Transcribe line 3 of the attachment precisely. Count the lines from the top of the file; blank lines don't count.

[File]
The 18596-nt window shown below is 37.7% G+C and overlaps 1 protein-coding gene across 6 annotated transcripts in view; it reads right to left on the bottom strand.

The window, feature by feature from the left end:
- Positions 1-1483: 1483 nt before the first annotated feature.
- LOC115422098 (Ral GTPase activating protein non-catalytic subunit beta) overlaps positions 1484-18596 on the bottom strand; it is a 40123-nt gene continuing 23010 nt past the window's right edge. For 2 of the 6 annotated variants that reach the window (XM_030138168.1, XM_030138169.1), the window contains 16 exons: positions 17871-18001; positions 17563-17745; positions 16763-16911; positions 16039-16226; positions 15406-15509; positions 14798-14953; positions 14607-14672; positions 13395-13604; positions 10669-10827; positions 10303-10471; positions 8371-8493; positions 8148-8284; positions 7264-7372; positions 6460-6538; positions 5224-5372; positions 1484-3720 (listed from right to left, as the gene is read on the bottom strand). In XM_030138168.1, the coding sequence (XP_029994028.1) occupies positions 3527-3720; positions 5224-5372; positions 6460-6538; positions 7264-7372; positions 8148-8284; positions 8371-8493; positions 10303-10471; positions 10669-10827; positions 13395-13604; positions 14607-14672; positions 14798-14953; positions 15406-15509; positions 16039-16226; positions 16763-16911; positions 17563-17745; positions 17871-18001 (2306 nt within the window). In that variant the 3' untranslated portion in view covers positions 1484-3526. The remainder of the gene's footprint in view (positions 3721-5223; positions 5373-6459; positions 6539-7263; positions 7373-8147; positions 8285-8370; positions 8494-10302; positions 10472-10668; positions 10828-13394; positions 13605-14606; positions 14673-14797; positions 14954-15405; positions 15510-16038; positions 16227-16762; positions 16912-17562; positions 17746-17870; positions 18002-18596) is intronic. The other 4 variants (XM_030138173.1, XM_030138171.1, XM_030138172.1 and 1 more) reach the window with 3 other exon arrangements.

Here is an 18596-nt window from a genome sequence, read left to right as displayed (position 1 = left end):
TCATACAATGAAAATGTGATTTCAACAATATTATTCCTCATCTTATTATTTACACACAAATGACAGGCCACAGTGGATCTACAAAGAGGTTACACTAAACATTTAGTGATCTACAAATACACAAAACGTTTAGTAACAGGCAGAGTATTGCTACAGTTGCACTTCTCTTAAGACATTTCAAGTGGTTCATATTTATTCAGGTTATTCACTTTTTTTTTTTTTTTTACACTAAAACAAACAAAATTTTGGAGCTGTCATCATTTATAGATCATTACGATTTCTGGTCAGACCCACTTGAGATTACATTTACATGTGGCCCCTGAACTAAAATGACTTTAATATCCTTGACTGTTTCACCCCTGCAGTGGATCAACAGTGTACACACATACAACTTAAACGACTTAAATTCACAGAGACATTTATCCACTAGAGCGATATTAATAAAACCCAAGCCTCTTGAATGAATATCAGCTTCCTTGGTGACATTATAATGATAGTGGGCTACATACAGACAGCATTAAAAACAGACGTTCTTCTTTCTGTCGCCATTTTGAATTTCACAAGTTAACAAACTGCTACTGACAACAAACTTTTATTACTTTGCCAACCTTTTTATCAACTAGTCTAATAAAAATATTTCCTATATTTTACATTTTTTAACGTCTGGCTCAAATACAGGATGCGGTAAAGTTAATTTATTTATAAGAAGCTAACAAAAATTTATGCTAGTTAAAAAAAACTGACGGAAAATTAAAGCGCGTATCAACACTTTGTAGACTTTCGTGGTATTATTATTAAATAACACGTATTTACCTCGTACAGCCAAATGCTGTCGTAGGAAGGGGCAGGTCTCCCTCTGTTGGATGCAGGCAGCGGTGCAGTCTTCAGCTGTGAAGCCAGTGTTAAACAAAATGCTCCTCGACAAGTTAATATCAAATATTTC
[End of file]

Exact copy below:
- Positions 1-1483: 1483 nt before the first annotated feature.